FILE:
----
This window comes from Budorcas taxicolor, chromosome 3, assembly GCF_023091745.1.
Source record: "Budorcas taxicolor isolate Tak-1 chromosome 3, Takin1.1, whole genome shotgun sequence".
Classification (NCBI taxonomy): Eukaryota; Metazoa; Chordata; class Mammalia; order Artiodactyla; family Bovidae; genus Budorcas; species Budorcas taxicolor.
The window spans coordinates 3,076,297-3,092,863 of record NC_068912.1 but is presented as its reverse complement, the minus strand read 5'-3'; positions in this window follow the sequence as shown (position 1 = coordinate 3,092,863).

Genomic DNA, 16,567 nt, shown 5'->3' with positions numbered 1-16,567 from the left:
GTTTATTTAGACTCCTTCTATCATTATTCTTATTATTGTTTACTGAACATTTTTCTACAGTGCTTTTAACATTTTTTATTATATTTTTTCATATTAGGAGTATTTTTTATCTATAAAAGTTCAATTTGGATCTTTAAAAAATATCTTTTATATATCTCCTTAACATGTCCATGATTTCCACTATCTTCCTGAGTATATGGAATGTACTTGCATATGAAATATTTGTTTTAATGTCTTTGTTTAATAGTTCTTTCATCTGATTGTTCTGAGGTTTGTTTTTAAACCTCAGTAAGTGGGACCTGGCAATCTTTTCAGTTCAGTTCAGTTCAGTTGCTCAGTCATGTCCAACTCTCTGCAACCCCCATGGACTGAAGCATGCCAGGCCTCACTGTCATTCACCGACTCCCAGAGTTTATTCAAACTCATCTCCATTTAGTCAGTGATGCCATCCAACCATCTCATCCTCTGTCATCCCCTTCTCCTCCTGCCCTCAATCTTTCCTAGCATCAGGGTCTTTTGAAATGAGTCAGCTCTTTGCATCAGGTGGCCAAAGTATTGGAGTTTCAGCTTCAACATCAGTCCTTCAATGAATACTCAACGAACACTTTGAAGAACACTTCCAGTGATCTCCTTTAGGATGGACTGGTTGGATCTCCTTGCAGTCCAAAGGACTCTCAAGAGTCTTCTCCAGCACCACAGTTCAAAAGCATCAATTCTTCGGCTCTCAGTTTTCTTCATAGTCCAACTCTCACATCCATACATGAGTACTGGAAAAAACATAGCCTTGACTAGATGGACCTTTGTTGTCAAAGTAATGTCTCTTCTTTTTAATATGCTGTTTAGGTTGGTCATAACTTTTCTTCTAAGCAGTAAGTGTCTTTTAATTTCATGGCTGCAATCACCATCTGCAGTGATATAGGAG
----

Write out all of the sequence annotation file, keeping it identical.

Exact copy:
This window comes from Budorcas taxicolor, chromosome 3, assembly GCF_023091745.1.
Source record: "Budorcas taxicolor isolate Tak-1 chromosome 3, Takin1.1, whole genome shotgun sequence".
Classification (NCBI taxonomy): Eukaryota; Metazoa; Chordata; class Mammalia; order Artiodactyla; family Bovidae; genus Budorcas; species Budorcas taxicolor.
The window spans coordinates 3,076,297-3,092,863 of record NC_068912.1 but is presented as its reverse complement, the minus strand read 5'-3'; positions in this window follow the sequence as shown (position 1 = coordinate 3,092,863).

Genomic DNA, 16,567 nt, shown 5'->3' with positions numbered 1-16,567 from the left:
GTTTATTTAGACTCCTTCTATCATTATTCTTATTATTGTTTACTGAACATTTTTCTACAGTGCTTTTAACATTTTTTATTATATTTTTTCATATTAGGAGTATTTTTTATCTATAAAAGTTCAATTTGGATCTTTAAAAAATATCTTTTATATATCTCCTTAACATGTCCATGATTTCCACTATCTTCCTGAGTATATGGAATGTACTTGCATATGAAATATTTGTTTTAATGTCTTTGTTTAATAGTTCTTTCATCTGATTGTTCTGAGGTTTGTTTTTAAACCTCAGTAAGTGGGACCTGGCAATCTTTTCAGTTCAGTTCAGTTCAGTTGCTCAGTCATGTCCAACTCTCTGCAACCCCCATGGACTGAAGCATGCCAGGCCTCACTGTCATTCACCGACTCCCAGAGTTTATTCAAACTCATCTCCATTTAGTCAGTGATGCCATCCAACCATCTCATCCTCTGTCATCCCCTTCTCCTCCTGCCCTCAATCTTTCCTAGCATCAGGGTCTTTTGAAATGAGTCAGCTCTTTGCATCAGGTGGCCAAAGTATTGGAGTTTCAGCTTCAACATCAGTCCTTCAATGAATACTCAACGAACACTTTGAAGAACACTTCCAGTGATCTCCTTTAGGATGGACTGGTTGGATCTCCTTGCAGTCCAAAGGACTCTCAAGAGTCTTCTCCAGCACCACAGTTCAAAAGCATCAATTCTTCGGCTCTCAGTTTTCTTCATAGTCCAACTCTCACATCCATACATGAGTACTGGAAAAAACATAGCCTTGACTAGATGGACCTTTGTTGTCAAAGTAATGTCTCTTCTTTTTAATATGCTGTTTAGGTTGGTCATAACTTTTCTTCTAAGCAGTAAGTGTCTTTTAATTTCATGGCTGCAATCACCATCTGCAGTGATATAGGAG